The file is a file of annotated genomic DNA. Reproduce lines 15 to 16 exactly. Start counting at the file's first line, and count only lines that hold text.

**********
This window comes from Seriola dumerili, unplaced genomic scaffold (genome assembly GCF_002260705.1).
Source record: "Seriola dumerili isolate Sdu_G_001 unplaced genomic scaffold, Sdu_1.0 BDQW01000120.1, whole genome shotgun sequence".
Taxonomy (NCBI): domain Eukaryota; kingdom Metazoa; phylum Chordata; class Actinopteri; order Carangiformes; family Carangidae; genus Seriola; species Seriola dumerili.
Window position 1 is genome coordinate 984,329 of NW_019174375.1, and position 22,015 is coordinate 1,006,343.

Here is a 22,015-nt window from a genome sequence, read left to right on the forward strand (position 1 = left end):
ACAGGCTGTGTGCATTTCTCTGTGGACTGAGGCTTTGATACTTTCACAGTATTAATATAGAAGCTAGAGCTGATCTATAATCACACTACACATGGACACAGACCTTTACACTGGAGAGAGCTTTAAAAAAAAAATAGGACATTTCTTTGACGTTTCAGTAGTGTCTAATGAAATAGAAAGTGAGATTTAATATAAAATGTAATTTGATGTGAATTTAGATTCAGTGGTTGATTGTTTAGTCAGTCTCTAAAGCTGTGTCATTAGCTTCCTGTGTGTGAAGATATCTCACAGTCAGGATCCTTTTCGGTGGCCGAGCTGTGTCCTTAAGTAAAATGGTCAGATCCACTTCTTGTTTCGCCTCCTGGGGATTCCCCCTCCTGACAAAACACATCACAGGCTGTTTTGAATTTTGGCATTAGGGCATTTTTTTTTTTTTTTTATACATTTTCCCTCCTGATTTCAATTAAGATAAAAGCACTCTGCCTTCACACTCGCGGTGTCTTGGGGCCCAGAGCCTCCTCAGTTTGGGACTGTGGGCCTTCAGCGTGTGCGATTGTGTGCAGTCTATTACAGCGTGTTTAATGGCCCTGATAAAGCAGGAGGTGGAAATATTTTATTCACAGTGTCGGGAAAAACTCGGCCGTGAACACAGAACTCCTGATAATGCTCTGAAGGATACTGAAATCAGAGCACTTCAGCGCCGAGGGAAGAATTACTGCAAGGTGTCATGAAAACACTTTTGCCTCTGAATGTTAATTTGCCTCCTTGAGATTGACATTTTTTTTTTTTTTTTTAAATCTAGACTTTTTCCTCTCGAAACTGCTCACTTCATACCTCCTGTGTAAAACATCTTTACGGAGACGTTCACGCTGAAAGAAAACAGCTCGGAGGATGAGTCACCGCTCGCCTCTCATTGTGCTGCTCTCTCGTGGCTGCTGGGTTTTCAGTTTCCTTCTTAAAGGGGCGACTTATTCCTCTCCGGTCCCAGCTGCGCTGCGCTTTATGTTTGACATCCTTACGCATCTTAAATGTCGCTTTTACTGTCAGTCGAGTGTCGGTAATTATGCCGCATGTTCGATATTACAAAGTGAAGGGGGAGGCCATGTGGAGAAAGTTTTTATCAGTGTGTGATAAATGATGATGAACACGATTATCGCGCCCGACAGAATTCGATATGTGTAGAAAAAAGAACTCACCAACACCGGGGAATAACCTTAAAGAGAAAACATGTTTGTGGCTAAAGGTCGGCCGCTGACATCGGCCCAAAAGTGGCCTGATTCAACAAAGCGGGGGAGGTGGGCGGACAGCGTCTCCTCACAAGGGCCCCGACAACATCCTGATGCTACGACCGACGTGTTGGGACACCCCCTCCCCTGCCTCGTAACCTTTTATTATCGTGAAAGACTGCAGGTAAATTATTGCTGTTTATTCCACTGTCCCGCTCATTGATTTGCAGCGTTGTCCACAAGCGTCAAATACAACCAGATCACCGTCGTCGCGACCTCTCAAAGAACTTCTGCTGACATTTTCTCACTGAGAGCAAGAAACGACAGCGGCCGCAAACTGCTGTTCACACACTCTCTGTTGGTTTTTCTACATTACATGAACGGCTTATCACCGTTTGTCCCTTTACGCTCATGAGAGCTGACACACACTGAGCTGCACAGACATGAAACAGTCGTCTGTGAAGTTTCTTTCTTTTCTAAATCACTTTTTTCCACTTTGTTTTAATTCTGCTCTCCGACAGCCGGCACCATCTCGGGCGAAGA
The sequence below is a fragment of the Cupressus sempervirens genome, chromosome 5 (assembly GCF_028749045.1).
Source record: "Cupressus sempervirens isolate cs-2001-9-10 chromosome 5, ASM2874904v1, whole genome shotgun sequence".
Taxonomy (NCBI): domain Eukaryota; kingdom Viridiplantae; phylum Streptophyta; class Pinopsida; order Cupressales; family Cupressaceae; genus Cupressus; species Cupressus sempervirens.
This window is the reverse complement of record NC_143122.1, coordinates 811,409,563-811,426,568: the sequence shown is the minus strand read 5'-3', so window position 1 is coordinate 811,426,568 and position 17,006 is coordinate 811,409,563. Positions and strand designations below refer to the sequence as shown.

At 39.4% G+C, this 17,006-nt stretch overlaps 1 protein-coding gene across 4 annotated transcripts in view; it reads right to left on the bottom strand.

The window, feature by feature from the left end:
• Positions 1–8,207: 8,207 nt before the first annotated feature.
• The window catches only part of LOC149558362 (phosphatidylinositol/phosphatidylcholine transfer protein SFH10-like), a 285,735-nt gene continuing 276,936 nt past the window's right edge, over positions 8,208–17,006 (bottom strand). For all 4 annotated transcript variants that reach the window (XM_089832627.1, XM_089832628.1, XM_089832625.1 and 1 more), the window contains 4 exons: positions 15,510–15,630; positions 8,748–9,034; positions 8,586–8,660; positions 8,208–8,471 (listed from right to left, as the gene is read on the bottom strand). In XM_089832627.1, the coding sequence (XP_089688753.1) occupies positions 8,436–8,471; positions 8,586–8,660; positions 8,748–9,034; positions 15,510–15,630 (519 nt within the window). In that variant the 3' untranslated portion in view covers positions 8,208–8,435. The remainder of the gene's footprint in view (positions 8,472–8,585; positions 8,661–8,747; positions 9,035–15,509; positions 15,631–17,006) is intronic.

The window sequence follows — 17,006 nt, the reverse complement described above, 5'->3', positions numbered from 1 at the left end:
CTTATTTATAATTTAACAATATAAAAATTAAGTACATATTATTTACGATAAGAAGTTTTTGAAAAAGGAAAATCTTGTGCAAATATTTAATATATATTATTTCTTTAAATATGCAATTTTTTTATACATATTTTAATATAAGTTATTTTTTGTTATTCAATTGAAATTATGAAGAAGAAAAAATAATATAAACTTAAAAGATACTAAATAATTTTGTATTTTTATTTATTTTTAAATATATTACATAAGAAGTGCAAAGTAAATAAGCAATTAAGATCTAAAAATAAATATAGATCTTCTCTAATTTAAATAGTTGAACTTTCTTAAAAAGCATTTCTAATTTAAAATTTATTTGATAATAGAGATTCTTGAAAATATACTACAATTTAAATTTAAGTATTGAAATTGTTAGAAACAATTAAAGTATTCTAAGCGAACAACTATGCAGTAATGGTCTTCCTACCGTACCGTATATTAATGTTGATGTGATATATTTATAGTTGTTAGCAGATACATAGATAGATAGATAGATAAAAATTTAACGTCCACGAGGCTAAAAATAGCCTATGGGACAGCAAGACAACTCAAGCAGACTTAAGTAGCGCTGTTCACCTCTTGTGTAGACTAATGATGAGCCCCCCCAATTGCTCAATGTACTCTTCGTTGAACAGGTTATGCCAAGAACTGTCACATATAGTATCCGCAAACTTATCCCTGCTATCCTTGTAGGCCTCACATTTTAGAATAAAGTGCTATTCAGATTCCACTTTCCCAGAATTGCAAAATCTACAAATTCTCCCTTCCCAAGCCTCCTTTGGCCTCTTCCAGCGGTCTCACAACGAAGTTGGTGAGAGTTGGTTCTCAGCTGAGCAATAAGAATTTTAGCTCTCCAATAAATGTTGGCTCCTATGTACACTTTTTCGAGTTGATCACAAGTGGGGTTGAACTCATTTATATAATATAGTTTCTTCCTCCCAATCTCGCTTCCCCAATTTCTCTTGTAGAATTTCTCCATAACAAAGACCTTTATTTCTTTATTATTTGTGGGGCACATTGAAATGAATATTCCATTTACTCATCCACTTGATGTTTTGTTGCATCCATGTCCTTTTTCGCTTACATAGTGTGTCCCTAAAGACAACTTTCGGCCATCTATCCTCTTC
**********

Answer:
The window sequence follows — 17,006 nt, the reverse complement described above, 5'->3', positions numbered from 1 at the left end:
CTTATTTATAATTTAACAATATAAAAATTAAGTACATATTATTTACGATAAGAAGTTTTTGAAAAAGGAAAATCTTGTGCAAATATTTAATATATATTATTTCTTTAAATATGCAATTTTTTTATACATATTTTAATATAAGTTATTTTTTGTTATTCAATTGAAATTATGAAGAAGAAAAAATAATATAAACTTAAAAGATACTAAATAATTTTGTATTTTTATTTATTTTTAAATATATTACATAAGAAGTGCAAAGTAAATAAGCAATTAAGATCTAAAAATAAATATAGATCTTCTCTAATTTAAATAGTTGAACTTTCTTAAAAAGCATTTCTAATTTAAAATTTATTTGATAATAGAGATTCTTGAAAATATACTACAATTTAAATTTAAGTATTGAAATTGTTAGAAACAATTAAAGTATTCTAAGCGAACAACTATGCAGTAATGGTCTTCCTACCGTACCGTATATTAATGTTGATGTGATATATTTATAGTTGTTAGCAGATACATAGATAGATAGATAGATAAAAATTTAACGTCCACGAGGCTAAAAATAGCCTATGGGACAGCAAGACAACTCAAGCAGACTTAAGTAGCGCTGTTCACCTCTTGTGTAGACTAATGATGAGCCCCCCCAATTGCTCAATGTACTCTTCGTTGAACAGGTTATGCCAAGAACTGTCACATATAGTATCCGCAAACTTATCCCTGCTATCCTTGTAGGCCTCACATTTTAGAATAAAGTGCTATTCAGATTCCACTTTCCCAGAATTGCAAAATCTACAAATTCTCCCTTCCCAAGCCTCCTTTGGCCTCTTCCAGCGGTCTCACAACGAAGTTGGTGAGAGTTGGTTCTCAGCTGAGCAATAAGAATTTTAGCTCTCCAATAAATGTTGGCTCCTATGTACACTTTTTCGAGTTGATCACAAGTGGGGTTGAACTCATTTATATAATATAGTTTCTTCCTCCCAATCTCGCTTCCCCAATTTCTCTTGTAGAATTTCTCCATAACAAAGACCTTTATTTCTTTATTATTTGTGGGGCACATTGAAATGAATATTCCATTTACTCATCCACTTGATGTTTTGTTGCATCCATGTCCTTTTTCGCTTACATAGTGTGTCCCTAAAGACAACTTTCGGCCATCTATCCTCTTC